(Read about our tourists at home trip & day 1 details)
After a night where it never really got dark (read about camping in Norway here), we woke and got packed, then hit the road. Our goal today was to find and check out the city of Flåm.
First stop was Uvdal to see a small stave church, because, well, who would’t want to check out such a cool little church…
After that we made our way to the city of Geilo. After a quick stop to pick up a toothbrush since an unnamed 15 year old forgot to pack his, we found a picnic table, ate some breakfast, and then walked around the downtown area.
Back on the road, we pulled over to see another stave church (this one in Hol), because I really do struggle to pass one without stopping for the photo op…
… and then we took a scenic drive over the mountains. We spotted a waterfall and took a little time to walk out and explore.
As we started the drive down the mountains, we saw a spot to pull off on the side of the road, and I’m so glad we took the time to pull in.
I can share pictures here, but you have to understand: they do not even begin to show what we saw there. It was one of the most beautiful things I have ever seen in my entire life.
The picture can’t show you how incredibly tall the mountains were, their jagged edges cutting sharply into the haze filling the sky. And as big and majestic as they were, you can’t look at this and understand the stark contrast of their size with the depths they reached as they met the water below. The picture makes the water look so close, and yet in reality, it was so far from where we were. It really was breathtaking.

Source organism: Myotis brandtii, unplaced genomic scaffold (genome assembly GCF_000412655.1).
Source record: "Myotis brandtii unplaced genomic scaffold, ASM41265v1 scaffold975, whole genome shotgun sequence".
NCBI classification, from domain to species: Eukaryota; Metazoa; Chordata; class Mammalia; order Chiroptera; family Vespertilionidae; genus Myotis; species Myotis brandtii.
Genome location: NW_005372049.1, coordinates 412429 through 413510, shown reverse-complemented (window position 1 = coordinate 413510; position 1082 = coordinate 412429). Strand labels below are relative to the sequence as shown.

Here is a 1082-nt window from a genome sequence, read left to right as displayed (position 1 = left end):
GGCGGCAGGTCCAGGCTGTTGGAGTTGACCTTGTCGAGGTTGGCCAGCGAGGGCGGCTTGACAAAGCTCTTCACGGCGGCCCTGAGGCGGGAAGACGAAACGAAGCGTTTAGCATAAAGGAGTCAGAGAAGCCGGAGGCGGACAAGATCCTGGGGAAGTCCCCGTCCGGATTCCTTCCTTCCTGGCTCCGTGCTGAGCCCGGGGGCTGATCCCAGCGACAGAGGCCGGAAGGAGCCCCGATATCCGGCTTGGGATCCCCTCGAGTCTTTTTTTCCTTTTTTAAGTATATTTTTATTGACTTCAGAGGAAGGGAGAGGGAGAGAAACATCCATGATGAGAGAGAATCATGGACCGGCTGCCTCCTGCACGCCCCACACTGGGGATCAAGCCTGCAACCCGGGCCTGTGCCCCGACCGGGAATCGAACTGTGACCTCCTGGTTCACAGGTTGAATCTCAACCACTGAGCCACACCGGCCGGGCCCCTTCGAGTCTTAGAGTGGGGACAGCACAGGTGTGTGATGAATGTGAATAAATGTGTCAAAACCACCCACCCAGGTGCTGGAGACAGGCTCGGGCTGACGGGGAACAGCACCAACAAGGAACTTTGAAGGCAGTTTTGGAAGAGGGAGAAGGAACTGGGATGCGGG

It wasn’t just my experience either. Each of us had a difficult time putting into words what was before our eyes. And all of us agreed it was a highlight of the week, and truly unforgettable.
We finished the drive down the mountain, and arrived in the small town of Flåm (pronounced with an English long O). I’ve heard of this city and was really excited to see it. And while it was cute and included a lot of the iconic styles many equate with Norway, it was also incredibly touristy. A cruise ship was docked, and tourists were everywhere. Prices at the open air market were jacked up to about twice what we see in our town, and every possible souvenir and ‘traditional’ food were being hawked. We had tried the previous weeks to buy tickets for the famous Flåm railroad, but thanks to all the tour buses and cruise ships, everything was sold out.
We took a short walk up to an overlook spot and that was nice, but all in all, I have to say we definitely found better sites and cities on the trip.
One thing the boys did find interesting in the gift shop – which, by the way, was larger than most of our grocery stores – was a postcard for the world’s longest car tunnel. They were fascinated, we thought it was interesting, then thought nothing more of it.
But as we began our drive, we suddenly found ourselves entering Lærdalstunnelen, the very tunnel they were so fascinated by. And it is impressive, and really long. 24.51 kilometers/15.23 miles long and taking about 20 minutes to pass through, with wide and colorfully lit ‘cavern’ sections every 6 kilometers to allow drivers to rest and to keep everyone from feeling too claustrophobic.
After a bit more driving, we found our favorite camping spot of the week and got settled for the night. Day 2 was a fun-filled day!